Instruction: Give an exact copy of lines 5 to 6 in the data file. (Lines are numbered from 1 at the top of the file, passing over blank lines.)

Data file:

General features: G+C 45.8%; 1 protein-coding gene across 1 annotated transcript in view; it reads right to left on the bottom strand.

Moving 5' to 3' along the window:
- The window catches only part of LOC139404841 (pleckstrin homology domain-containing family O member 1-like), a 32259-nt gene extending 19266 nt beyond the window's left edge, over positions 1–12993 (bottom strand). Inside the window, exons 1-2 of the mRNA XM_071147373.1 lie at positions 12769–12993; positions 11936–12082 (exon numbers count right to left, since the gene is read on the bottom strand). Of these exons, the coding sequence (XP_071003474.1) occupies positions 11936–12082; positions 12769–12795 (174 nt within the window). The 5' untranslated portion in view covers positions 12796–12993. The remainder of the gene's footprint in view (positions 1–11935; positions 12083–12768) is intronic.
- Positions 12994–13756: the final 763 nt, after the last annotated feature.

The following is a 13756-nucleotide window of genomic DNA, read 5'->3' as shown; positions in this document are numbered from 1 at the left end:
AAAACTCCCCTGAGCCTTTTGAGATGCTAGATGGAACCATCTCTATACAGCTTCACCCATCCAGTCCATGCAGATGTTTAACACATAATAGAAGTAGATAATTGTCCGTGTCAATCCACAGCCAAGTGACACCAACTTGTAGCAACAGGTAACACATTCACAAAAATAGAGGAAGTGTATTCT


The following is a 13756-nucleotide window of genomic DNA, read 5'->3' as shown; positions in this document are numbered from 1 at the left end:
AAAACTCCCCTGAGCCTTTTGAGATGCTAGATGGAACCATCTCTATACAGCTTCACCCATCCAGTCCATGCAGATGTTTAACACATAATAGAAGTAGATAATTGTCCGTGTCAATCCACAGCCAAGTGACACCAACTTGTAGCAACAGGTAACACATTCACAAAAATAGAGGAAGTGTATTCT